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Study: Low Unemployment Rate In Mass. May Give Flu Rate A Boost

Massachusetts is enjoying a relatively low unemployment rate — it notched down just a bit to 2.8% last December, a little lower than the national average. And — it's also flu season. Recent research says changes in employment can actually affect the spread of the flu.

Study co-author Erik Nesson of Ball State University said when employment increases, the flu rate make a marked increase, too.

Erik Nesson, economics professor: We are very interested in the relationship between economic activity and health. We got interested in this question because we noticed that a lot of activities and characteristics of office spaces seem very conducive to the spread of the flu.

And so we decided to try and examine whether changes in employment would be related to changes in the prevalence of the flu.

This is just another example of the close relationship that we see between the economy and people's health in general. We see that there are many reasons why, when economic activity increases, people become healthier. But there are other reasons why when economic activity increases, that has some negative effects on people's health. And this is another example of that.

Unemployment rate in the northeast by state for December 2019 (seasonally adjusted).
Credit geofred.stlouisfed.org / Federal Reserve Bank of St. Louis
Federal Reserve Bank of St. Louis
Unemployment rate in the northeast by state for December 2019 (seasonally adjusted).

Carrie Healy, NEPR: When you say when economic activity increases — I'm looking at Massachusetts, with a relatively low unemployment rate. Does that mean we have good economic activity, and that could lead to an increase in the spread of the flu?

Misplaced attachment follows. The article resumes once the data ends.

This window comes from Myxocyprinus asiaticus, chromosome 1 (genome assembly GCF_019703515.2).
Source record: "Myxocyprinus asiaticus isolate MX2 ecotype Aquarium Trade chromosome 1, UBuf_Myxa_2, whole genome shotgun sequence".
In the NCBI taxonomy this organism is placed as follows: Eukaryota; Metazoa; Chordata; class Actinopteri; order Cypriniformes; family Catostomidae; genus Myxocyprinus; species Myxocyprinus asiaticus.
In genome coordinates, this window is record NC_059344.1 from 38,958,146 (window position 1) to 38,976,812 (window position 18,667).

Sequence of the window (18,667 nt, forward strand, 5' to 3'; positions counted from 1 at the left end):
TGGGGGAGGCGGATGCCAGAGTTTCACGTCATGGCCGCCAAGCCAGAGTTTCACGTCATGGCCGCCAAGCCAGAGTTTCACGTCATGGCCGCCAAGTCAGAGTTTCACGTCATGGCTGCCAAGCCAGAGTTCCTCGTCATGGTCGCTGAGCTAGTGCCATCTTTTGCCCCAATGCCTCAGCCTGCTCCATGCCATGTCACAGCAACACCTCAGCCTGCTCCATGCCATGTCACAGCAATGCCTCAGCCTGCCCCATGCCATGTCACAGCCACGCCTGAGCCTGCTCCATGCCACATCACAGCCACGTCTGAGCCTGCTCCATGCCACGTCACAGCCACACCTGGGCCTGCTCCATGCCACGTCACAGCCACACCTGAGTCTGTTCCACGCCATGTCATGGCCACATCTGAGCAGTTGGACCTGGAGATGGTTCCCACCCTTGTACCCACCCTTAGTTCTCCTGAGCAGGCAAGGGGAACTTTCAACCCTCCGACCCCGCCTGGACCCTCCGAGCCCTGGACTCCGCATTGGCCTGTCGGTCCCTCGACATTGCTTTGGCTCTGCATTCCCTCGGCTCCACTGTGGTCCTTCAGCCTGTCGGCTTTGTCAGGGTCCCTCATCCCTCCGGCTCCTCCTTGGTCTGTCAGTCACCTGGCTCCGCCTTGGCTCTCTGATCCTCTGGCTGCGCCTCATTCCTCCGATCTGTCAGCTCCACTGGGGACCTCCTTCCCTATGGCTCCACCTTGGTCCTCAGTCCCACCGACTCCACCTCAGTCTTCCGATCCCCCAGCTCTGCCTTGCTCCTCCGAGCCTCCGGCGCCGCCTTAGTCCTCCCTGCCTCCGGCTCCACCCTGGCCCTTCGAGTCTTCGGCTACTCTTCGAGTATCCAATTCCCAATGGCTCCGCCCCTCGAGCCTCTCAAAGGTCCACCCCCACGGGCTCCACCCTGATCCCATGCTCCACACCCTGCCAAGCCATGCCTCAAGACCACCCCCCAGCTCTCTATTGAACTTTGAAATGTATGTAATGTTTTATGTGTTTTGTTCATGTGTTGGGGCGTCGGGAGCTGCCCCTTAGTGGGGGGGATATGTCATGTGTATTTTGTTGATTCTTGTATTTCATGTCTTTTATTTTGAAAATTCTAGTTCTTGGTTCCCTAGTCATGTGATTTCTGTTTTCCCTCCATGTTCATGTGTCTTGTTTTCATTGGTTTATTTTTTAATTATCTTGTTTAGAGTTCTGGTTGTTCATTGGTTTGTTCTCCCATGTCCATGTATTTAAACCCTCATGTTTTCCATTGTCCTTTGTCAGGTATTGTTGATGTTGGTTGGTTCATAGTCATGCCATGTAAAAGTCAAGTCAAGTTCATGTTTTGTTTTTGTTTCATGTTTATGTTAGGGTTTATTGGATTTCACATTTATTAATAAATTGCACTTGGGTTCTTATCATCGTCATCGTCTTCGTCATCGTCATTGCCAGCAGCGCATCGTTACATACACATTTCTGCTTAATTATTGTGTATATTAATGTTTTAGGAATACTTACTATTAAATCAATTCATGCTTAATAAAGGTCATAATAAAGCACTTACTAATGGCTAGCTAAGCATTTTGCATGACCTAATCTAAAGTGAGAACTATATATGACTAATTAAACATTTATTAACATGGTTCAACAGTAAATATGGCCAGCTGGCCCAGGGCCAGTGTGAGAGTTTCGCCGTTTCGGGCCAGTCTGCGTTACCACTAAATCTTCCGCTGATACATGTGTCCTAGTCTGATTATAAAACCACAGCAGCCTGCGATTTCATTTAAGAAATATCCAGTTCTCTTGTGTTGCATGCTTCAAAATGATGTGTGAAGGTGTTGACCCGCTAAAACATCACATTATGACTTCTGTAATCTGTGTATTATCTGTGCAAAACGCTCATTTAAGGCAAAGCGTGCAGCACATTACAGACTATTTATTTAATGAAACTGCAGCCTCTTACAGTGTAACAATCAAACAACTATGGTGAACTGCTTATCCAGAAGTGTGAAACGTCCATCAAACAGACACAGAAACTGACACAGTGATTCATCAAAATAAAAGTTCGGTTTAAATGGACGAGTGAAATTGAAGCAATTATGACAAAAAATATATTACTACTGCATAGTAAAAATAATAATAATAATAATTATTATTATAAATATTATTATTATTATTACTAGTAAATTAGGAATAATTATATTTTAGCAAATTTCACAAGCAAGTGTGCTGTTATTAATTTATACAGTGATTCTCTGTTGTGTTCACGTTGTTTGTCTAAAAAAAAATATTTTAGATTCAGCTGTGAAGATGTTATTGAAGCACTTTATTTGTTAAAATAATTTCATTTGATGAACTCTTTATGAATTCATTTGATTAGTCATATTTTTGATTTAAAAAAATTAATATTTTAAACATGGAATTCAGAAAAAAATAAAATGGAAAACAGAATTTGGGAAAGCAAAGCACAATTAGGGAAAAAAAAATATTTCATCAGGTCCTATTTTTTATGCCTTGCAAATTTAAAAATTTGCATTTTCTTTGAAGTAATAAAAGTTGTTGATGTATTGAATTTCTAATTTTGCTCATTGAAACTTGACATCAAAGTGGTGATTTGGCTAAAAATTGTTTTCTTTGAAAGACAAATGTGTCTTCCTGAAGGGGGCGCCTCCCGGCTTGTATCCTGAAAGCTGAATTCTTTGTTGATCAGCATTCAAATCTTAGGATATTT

Yeah, that's what our results suggest. When a state sees lower-than-expected unemployment, that often means that there is higher-than-expected economic activity going on in that state. More people are going to work. More people are likely buying things at the store.

And a lot of those activities bring people in to close contact with each other — shaking hands at the office space, using communal touch surfaces. And then we would expect that next month, we would see a higher-than-expected prevalence of the flu.

So do you see — and maybe this isn't a fair question — do you see the economy driving the flu, or the flu driving the economy, at a certain point in a season?

We were concerned about that, because it may be plausible that if more people get the flu, then that may affect people's ability to seek or retain employment, as well.

We made sure to test, in our results, that it was the changes in employment that were affecting the spread of the flu, not the other way around.

Was there anything that stood out about Massachusetts or the New England region that's notable?

I think that areas of New England that do have high levels of retail employment, or high levels of health care employment, would be likely to see a stronger relationship between changes in employment and the spread of the flu.

Of course, there are a lot of other factors that affect the spread of the flu. Each flu season is different. The strain of the virus matters quite a bit. Temperatures and precipitation, obviously, matter a lot as well.

So to the extent that New England has different aspects that relate to different employment levels, then yes, that might make New England stand out in one way or another.

It seems like the messaging around wash your hands, stay home for more than a couple days, that kind of thing, could break through this kind of pattern, couldn't it?

It could. One of the other takeaways from our study is that we think that this makes companies' evaluations of their sick time policies very important.

When a company is deciding how lenient it should be, and how generous sick time policies are, one aspect of that is if one sick employee stays home from work instead of coming into work — although that is a negative for the company's bottom line, if that employee does not infect a number of other employees, more generous sick time policies may actually be good for companies' bottom lines.

Carrie Healy hosts the local broadcast of "Morning Edition" at NEPM. She also hosts the station’s weekly government and politics segment “Beacon Hill In 5” for broadcast radio and podcast syndication.
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